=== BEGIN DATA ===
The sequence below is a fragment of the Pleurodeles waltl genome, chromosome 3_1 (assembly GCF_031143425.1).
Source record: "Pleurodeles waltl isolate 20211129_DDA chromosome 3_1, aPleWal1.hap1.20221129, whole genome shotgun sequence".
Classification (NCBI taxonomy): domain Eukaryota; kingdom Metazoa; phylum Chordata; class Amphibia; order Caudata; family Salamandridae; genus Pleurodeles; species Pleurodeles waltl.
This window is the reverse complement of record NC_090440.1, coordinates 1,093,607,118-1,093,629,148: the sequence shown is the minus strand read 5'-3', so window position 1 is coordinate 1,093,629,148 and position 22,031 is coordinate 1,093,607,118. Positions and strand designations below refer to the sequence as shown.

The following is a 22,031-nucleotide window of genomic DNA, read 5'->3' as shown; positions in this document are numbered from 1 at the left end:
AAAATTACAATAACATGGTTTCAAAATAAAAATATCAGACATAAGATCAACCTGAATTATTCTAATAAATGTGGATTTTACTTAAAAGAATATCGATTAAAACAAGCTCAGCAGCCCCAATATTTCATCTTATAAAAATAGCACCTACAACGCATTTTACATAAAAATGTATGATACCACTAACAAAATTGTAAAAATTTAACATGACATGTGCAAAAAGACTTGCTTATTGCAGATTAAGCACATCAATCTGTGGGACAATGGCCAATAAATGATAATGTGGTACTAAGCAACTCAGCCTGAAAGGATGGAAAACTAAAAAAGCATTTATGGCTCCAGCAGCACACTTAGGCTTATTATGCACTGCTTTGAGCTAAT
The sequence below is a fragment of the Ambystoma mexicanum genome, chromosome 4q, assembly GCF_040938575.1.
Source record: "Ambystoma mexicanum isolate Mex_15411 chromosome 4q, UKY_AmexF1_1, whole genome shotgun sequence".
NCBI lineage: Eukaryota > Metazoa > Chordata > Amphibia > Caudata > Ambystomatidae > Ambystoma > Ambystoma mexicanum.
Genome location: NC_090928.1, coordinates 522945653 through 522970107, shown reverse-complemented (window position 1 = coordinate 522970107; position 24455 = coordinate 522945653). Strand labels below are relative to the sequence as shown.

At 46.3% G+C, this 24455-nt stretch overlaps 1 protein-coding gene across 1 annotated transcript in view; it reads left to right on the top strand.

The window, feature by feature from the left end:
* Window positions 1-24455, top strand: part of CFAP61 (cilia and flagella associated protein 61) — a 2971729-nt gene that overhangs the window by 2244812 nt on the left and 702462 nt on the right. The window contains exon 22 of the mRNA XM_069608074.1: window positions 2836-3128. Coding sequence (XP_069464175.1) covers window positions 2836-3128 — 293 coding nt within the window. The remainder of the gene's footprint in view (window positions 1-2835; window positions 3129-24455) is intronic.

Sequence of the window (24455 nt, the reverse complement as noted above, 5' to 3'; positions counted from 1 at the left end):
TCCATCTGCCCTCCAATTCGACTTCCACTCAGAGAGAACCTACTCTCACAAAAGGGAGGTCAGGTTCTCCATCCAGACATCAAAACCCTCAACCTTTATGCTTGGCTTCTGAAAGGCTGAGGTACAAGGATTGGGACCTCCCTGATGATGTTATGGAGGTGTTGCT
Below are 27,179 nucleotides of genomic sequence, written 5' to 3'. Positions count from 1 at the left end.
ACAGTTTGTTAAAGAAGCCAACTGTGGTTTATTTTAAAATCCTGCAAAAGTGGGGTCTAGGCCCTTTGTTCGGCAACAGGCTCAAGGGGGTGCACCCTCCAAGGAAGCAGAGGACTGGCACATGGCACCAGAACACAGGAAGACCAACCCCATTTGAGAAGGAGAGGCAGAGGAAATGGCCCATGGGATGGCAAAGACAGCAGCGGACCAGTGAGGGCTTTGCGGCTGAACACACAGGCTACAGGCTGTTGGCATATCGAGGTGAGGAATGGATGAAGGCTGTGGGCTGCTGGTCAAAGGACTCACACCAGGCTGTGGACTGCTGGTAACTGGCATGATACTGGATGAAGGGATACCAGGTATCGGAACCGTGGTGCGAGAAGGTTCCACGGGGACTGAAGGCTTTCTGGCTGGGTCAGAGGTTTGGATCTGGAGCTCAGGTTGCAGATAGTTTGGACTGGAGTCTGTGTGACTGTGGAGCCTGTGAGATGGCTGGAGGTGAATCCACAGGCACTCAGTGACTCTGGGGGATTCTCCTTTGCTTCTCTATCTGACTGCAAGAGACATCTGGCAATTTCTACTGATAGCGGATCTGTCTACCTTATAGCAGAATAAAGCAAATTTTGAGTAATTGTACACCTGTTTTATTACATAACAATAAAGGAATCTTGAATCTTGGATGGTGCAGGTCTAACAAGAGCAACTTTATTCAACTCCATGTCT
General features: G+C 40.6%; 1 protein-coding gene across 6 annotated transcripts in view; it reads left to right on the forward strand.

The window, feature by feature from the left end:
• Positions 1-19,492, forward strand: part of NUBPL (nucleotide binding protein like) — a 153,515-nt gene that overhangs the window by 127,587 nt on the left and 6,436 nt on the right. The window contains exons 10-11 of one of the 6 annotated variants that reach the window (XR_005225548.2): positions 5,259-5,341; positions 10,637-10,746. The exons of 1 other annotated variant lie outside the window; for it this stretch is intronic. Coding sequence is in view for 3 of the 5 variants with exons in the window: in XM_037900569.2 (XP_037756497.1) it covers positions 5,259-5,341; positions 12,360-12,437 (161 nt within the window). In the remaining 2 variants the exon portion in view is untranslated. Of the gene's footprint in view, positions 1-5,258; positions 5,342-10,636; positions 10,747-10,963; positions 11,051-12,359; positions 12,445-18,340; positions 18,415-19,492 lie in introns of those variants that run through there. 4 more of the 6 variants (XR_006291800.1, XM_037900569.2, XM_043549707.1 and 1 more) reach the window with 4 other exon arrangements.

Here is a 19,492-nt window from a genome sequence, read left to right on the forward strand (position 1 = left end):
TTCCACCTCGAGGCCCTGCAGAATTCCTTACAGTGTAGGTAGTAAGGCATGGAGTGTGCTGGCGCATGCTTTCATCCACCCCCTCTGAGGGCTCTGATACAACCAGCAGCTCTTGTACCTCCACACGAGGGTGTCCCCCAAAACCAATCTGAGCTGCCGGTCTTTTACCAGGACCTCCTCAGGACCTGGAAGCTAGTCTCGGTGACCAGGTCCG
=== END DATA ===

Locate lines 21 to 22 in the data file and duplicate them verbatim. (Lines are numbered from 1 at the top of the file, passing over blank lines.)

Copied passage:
Here is a 19,492-nt window from a genome sequence, read left to right on the forward strand (position 1 = left end):
TTCCACCTCGAGGCCCTGCAGAATTCCTTACAGTGTAGGTAGTAAGGCATGGAGTGTGCTGGCGCATGCTTTCATCCACCCCCTCTGAGGGCTCTGATACAACCAGCAGCTCTTGTACCTCCACACGAGGGTGTCCCCCAAAACCAATCTGAGCTGCCGGTCTTTTACCAGGACCTCCTCAGGACCTGGAAGCTAGTCTCGGTGACCAGGTCCG